I cannot imagine living without music,” says one of Vancouver’s most versatile guitarists, Celso Machado, who will be performing at this year’s MusicFest Vancouver. He says that “if there is no music, there is the sound of nature.”
Machado believes that birds and animals have something to say, if you just take the time to listen to them. After talking with him, it is easy to notice that nature is his source of inspiration. “I try to contribute what I can, and I like when I’m able to make people happy with my music,” he says.
Machado grew up in Brazil in a family full of music. His older brother was the one who taught Machado to play guitar, just like he taught his little brother a couple of years later. After leaving Brazil, Machado lived in several European countries before he was captivated by Vancouver’s uniqueness. He moved here in the late 1980s.
“Vancouver isn’t the same as it was then, with small original cafés, bars and live music,” tells Machado. But he still enjoys living in Vancouver, surrounded by family, friends and nature.
His music represents his roots, but also reminds him of Canada and all the places he has lived in. “It [my music] has Brazilian roots, even if I compose the songs in Canada and every time I play the song, it reminds me of Canada,” he says. “Of course I miss Brazil, but I have also lived in Italy and France. I would say it is more music of the world, not world music.”
Machado feels that he is creating his own musical culture. “We all bring something to the culture we live in. We carry our background with us and we give a little bit of it to the people we work with,” he explains.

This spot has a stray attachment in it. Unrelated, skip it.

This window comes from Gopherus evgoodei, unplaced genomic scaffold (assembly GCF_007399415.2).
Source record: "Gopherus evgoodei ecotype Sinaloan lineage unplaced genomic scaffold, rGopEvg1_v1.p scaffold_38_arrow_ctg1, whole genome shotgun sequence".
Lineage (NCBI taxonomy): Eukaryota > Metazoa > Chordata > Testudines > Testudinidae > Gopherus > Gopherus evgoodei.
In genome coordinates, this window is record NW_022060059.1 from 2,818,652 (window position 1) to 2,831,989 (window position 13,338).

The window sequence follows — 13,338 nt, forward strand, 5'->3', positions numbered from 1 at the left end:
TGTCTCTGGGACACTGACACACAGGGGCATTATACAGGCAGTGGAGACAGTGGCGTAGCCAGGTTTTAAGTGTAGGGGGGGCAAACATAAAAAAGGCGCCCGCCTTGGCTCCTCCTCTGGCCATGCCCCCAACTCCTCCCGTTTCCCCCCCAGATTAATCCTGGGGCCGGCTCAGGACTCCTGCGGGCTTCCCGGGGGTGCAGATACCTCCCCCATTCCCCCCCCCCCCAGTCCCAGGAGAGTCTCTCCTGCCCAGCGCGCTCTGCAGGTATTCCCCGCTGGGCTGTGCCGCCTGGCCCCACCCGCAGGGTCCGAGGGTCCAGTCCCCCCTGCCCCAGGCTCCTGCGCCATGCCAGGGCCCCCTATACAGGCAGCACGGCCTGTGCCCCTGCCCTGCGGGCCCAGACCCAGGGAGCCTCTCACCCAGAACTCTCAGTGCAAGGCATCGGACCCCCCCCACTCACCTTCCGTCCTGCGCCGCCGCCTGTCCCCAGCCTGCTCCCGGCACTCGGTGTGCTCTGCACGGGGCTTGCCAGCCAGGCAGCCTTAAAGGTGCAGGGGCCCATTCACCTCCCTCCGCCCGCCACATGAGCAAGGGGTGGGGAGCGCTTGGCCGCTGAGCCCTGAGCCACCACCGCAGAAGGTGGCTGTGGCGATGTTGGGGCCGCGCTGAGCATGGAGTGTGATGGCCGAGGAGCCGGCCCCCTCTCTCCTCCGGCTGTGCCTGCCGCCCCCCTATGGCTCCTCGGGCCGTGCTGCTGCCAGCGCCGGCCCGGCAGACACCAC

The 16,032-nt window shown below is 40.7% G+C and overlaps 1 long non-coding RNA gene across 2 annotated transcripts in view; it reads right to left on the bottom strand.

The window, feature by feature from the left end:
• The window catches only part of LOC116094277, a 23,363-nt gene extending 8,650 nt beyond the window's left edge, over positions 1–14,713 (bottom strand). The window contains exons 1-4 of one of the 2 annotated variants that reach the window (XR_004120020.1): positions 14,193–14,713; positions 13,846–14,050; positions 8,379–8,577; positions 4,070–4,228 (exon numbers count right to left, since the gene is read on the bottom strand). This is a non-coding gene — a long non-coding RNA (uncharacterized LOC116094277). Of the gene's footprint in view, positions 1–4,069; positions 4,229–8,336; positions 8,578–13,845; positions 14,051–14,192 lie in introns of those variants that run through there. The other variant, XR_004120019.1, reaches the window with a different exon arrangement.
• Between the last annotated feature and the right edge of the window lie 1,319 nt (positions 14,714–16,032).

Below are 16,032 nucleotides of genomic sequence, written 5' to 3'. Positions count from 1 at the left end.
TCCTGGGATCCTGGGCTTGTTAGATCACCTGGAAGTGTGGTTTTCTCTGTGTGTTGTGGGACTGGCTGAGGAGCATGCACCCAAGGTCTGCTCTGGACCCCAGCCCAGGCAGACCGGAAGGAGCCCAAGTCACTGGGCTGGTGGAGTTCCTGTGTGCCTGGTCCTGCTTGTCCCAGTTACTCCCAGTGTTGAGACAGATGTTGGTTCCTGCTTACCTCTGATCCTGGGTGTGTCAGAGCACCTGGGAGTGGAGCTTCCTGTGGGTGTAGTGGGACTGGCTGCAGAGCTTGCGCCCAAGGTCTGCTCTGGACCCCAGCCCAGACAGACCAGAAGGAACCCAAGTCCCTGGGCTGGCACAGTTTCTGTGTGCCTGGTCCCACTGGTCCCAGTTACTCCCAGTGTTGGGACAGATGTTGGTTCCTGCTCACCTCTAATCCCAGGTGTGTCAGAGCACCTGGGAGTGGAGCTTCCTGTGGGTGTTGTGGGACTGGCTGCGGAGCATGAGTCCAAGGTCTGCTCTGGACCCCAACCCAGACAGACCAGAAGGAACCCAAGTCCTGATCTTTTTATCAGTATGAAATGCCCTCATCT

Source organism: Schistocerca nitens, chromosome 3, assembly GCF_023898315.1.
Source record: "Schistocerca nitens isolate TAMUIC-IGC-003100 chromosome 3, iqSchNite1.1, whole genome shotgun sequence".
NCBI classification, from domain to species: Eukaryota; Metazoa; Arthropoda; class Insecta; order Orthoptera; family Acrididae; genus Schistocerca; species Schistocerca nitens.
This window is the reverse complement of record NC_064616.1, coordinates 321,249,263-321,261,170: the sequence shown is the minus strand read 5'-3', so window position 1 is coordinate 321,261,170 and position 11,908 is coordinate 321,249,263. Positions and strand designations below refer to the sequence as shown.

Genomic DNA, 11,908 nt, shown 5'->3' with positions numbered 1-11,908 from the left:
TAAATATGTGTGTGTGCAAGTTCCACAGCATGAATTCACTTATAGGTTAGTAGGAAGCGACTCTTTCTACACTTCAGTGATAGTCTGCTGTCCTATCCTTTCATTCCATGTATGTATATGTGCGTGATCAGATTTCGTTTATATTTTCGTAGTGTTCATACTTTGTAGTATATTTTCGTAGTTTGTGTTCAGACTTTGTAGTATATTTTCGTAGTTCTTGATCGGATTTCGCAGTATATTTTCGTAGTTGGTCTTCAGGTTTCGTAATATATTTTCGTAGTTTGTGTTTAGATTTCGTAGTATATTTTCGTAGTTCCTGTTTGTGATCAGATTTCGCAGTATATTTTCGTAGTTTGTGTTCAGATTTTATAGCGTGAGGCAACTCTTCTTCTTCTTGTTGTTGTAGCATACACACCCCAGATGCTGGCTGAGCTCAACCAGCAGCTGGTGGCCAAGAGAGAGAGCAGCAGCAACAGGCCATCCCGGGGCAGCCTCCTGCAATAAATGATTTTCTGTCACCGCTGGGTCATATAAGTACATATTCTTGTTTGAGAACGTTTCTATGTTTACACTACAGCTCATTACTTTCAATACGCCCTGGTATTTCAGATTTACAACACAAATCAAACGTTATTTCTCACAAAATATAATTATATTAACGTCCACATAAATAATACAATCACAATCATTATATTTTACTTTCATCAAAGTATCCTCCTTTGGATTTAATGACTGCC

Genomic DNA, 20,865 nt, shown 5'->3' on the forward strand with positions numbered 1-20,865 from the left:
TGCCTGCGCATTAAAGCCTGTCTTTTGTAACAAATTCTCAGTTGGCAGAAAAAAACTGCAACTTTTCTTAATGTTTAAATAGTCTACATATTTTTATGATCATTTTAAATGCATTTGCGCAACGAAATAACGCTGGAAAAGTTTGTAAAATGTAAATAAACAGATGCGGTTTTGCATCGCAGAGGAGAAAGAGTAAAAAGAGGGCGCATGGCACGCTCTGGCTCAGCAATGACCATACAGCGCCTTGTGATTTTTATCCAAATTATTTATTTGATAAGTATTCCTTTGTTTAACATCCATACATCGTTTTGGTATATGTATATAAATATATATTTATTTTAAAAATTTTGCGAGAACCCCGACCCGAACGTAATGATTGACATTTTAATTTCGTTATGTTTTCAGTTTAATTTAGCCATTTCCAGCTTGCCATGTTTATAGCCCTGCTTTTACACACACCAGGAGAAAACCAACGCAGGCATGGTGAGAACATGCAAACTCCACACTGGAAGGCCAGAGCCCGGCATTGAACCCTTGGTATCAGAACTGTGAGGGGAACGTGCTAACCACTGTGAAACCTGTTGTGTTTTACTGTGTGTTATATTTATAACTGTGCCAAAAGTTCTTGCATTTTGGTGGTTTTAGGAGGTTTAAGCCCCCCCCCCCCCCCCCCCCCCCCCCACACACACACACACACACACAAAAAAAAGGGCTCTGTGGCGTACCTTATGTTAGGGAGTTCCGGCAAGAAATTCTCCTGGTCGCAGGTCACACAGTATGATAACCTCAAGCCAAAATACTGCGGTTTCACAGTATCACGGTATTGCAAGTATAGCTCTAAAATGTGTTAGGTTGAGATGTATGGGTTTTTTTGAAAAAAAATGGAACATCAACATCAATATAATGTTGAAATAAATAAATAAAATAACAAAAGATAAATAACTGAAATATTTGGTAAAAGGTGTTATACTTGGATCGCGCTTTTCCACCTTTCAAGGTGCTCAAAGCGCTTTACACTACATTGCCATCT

A similar thought arises in discussion with Jayme Stone. Stone is another representative of the world music genre at this year’s MusicFest and a virtuoso banjoist. “I try to get my own stamp and spirit [onto] the culture. Following my own impulse, listening and putting down my own sounds, I try to make [a] little world of it,” he says.
Stone is known for having a wide repertoire of songs from different cultures. He has travelled to the roots of banjo music in Africa, as well as to other countries to explore folk song traditions. “Something in the songs and lyrics appeals to me. I like the idea that the sound captures the feeling even with minimalistic lyrics,” he explains.
Stone was 16 years old when he got his first banjo. “I heard the sound of banjo and there was something in it that spoke to me. When I got one, my world was turned upside down,” he says about his choice of instrument.
Jayme Stone will perform two different concerts at MusicFest Vancouver. One set, according to Matthew Baird, the festival’s program director, is what banjo music is expected to be. The other is of a more classical style, and even includes music by the composer Johann Sebastian Bach.
The festival offers a vast selection of genres and concerts. Baird says that there are 40 jewels included in the program this year. “Those are all some things that we really want people to see,” he says.
“We want the music-loving audience to have a chance to concentrate on the music and performances without disruptions.”
MusicFest Vancouver takes place August 10–19. For more information visit: www.musicfestvancouver.ca
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